Monthly Archives: February 2021

The HSPMS Youtube Channel

Yes, Hyde Street Pier Model Shipwrights now has a Youtube channel. Check it out.

As a member of the club, I decided to create the channel and a couple videos. I’d been tinkering around with slide show videos for quite some time, and I’ve lately been considering doing some slide show style videos showing off my work or other ship modeling related stuff.

If you would, please view the videos on Youtube and give them a like (assuming you actually do like them). Leave comments, but please be nice!

Hyde Street Pier Model Shipwrights

Check out the Hyde Street Pier Model Shipwrights new Youtube channel!

HSPMS member and Commodore Paul Reck has been showing his models to members and other friends by making neat little slide show videos, so it only makes sense to make them available for the public to view.

In addition, we a pretty decent collection of photos from a couple club outings, and from some members that take photos of their progress. Add to that a little footage of our meetings and you have some nice recruitment video material.

Here is the first video we’ve posted. It’s a collection of photos and video footage taken from our 2017 Day Sail aboard the scow schooner Alma, which belongs to the San Francisco Maritime National Park. Check it out.

Our second video is a progress slideshow of Paul Reck’s scratch built US Coast Guard 26′ motor lifeboat. We haven’t seen any footage…

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New Kits from Türkmodel Now in Stock

Ages of Sail posted on their blog today that they got in a number of new kits from the Turkish ship model kit manufacturer Türkmodel.

I’ve never built one of their kits, but I am familiar with the Bohuslän kit that they produced for Nordic Class Boats. Türkmodel still produces the kit, though I’m not sure that Nordic Class Boats is still in existence.

From what I understand, the kits are produced using digital design tools and make heavy use of laser-cut parts. My own experience with other manufacturers and laser-cut parts is that you have be just be extra careful when aligning these parts, so as to avoid fitting and alignment issues later in the build.

One thing to be aware of is that Türkmodel, like more and more manufacturers, has done away with the inclusion of printed plans or instructions in their kits. To get the plans, you simply need to download them. You can then choose to print any or all of the instructions if needed. While some people may balk at this, it reduces cost of production and shipping weight. And, you don’t have to wait until you buy the kit in order to see what the build it like, just download the instructions.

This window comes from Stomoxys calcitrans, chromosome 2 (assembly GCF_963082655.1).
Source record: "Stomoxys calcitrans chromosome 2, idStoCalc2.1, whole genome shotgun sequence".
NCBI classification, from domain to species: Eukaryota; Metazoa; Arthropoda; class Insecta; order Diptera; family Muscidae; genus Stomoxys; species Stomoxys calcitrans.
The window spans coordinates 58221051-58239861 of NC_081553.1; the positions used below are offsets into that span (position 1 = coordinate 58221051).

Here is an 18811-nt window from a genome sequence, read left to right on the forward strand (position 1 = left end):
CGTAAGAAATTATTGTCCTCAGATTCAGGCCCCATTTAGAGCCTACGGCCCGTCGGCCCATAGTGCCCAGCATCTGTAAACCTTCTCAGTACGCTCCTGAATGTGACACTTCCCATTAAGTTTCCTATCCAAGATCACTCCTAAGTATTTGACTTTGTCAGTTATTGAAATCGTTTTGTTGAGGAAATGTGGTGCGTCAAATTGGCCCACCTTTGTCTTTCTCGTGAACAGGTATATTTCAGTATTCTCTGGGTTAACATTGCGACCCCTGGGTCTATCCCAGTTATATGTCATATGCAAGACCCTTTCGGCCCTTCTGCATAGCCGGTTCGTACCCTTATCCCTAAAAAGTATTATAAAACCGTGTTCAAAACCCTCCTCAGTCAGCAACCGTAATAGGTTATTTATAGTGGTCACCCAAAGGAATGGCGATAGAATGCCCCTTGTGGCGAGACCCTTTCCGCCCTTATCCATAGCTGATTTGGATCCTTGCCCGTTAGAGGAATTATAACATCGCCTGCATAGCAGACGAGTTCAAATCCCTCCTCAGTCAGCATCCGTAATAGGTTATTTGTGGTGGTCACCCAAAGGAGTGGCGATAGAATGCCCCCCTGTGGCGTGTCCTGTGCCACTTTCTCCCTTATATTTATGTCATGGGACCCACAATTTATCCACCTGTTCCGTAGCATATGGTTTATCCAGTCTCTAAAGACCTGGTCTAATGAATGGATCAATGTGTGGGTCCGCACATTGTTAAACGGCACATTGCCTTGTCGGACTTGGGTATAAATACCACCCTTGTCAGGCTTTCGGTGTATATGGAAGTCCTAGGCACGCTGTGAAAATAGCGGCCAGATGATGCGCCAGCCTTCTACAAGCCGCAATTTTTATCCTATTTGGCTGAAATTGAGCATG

Ages of Sail

Türkmodel, or Turk Model as we have them listed, is a major manufacturer of wooden ship model kits based in Turkey. For the past several years, the company has engaged in the production of wooden model ship and boat kits using computer aided design technology to their create model kits. They have been producing kits under their own label, as well as kits for regional companies like Nordic Class Boats, Modell-Tec, and others. 

Turk Model’s line up of ship and boat model kits includes fishing boats, passenger ferries, various workboats, recreational sail boats and speed boats, and then some. One example is the Swedish passenger ship Bohuslän, produced for Nordic Class Boats. This kit is a big 1/45-scale model that now includes an LED lighting set. The model is designed so that it can be converted to R/C operation, though it makes a beautiful display model.

At Ages of Sail, we’ve just…

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1/20-scale Senzanmaru Model – A First Update

Work progresses on this model of the only example of an actual Edo period Japanese boat still in existence.

Wasen Mokei 和船模型

Work is coming along on this model of the Edo period whaleboat-style craft Senzanmaru. Unfortunately, at this stage, a lot of work can be done with little apparent change in the model.

In the photos below, you can see how I taped a string at the bow and stern to service as a center reference line, so I can check to make sure everything is straight and even. I don’t know why I picked a tan line instead of a black one. I think the spool of tan line just happened to be handier.

As I mentioned, progress is being made, but it’s basically all in the details now. You may have already noticed the ōtoko, the heavy beam at the stern. This serves as the rudder mount and hinge, and has a rogui (hinge pin and resting pad) on the left or port side for mounting a sculling oar. This…

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Act Fast! Douglas Brooks Online Workshop – Saturday, February 20

Ship modelers who have even a passing curiosity on the subject of Japanese boats and the Japanese apprentice learning system will be sure to find this talk fascinating. Douglas Brooks was a speaker at past Nautical Research Guild conferences, and his talks were very well received.

Wasen Mokei 和船模型